Lili Reinhart isn’t afraid of a sad ending
In 'Chemical Hearts', the 23-year-old takes on her first lead role in a movie. Here, she talks about her insecurities as an actor, learning from heartbreak and writing her own poetry collection.
Without giving too much away (spoiler alert here, right in the first line) Lili Reinhart’s latest project, the Amazon Prime teen love story Chemical Hearts, does not have a happy ending. Far from the 90s and 00s romcoms we know and love, the star crossed teens — Grace, a mysterious loner with a limp, played by Lili, and her beau, shy and complex Henry, played by Paper Town’s Austin Abrams — do not emerge from the fog of their respective individual problems to find that love conquers all. They do not discover the depths of desire and offer platitudes on meeting your soulmate before being old enough to legally drink. And that’s okay.
“It’s very real,” Lili says over the phone from Canada, where she’s quarantining with Camila Mendes and Madelaine Petsch ahead of resuming filming on season five of Riverdale. “I like that the ending is not tied up with a pretty little bow, because life rarely works out that way. Especially in young relationships, especially in high school. That’s usually when people experience their first heartache. But although there’s not a traditional ‘happy ever after’ ending, Grace and Henry still learn from each other and grow. I personally believe that even in failed relationships, you should learn something from them.”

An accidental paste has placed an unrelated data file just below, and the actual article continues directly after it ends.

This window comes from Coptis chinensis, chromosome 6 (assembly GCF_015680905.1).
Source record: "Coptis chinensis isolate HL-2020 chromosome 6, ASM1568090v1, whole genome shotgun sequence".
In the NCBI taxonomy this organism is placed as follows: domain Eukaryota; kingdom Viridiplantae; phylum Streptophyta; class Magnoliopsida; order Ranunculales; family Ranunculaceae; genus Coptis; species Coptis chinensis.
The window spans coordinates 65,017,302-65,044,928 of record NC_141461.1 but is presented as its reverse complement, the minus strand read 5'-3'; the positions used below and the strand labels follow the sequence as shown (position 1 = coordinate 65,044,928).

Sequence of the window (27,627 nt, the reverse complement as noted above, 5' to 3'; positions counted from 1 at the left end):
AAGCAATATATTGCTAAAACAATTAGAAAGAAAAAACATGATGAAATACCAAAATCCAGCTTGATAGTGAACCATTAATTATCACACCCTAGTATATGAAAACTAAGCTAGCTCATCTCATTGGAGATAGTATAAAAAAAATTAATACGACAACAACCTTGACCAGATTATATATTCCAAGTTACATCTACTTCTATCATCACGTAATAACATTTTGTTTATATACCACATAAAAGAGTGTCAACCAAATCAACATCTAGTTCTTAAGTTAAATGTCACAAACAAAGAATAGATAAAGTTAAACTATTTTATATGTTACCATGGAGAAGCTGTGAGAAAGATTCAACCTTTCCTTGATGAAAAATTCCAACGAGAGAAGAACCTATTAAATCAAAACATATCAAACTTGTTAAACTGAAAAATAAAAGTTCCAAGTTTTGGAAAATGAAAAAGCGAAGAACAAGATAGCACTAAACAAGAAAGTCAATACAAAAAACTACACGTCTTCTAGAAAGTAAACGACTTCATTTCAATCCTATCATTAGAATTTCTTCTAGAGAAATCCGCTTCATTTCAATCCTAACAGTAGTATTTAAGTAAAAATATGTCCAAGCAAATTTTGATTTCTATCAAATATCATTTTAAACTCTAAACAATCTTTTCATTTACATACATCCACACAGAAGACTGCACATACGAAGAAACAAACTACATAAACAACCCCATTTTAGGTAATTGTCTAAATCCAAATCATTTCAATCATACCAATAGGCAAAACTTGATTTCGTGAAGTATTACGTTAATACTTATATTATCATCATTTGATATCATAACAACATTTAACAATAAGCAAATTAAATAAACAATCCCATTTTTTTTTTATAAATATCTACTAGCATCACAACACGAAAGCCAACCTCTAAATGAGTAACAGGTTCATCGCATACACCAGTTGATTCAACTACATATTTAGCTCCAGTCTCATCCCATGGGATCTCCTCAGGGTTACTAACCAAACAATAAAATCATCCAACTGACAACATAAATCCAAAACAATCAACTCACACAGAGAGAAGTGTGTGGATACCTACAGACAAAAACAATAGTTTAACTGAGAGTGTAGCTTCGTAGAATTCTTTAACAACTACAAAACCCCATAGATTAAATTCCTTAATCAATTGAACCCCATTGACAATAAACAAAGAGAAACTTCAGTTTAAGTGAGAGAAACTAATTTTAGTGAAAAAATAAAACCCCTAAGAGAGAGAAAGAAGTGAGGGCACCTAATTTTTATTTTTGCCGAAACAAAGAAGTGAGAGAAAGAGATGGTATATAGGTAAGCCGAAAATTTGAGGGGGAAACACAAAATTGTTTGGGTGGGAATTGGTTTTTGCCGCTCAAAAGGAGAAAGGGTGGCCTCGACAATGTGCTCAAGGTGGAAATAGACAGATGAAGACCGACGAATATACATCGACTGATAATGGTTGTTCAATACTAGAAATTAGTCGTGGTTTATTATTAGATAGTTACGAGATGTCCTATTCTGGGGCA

Over the course of Chemical Hearts, based on a YA book of the same name by Krystal Sutherland, Grace and Henry do learn from each other as they strain towards adulthood. Grace — secretive and dealing with emotional trauma and PTSD — struggles to connect to Henry and her classmates, but as joint editors of their school newspaper, they work together on an issue exploring mental health and the biochemistry of adolescence. In taking on the role of the complicated, insular Grace, Lili drew on her own teenage experiences. “Grace really wants to be happy. I could feel her fighting to be happy, you know, and it kind of feels like you're swimming against the current,” she says. “When you're experiencing depression or grief, you keep getting swept back in and that's really how depression feels.”
“I really struggled to navigate my own emotions as a teenager,” Lili adds. “I wasn't taught about mental health in school. I don't think anyone really is. I hope that that’s changing, and that mental health issues in teenagers are taken more seriously and normalised. I went through one of the worst spells of depression in my life when I was 16. And I felt like I wasn't necessarily taken very seriously, just because of my age. I think that that's something we need to explore and talk about — especially in films — the depths that young people are able to feel. Clearly you're able to feel heartache, and that shouldn’t be dismissed because you’re young. It's incredibly important that we validate young people who are going through trauma or break-ups; it really is a foundation for the rest of your life, and for how you view heartache and pain.”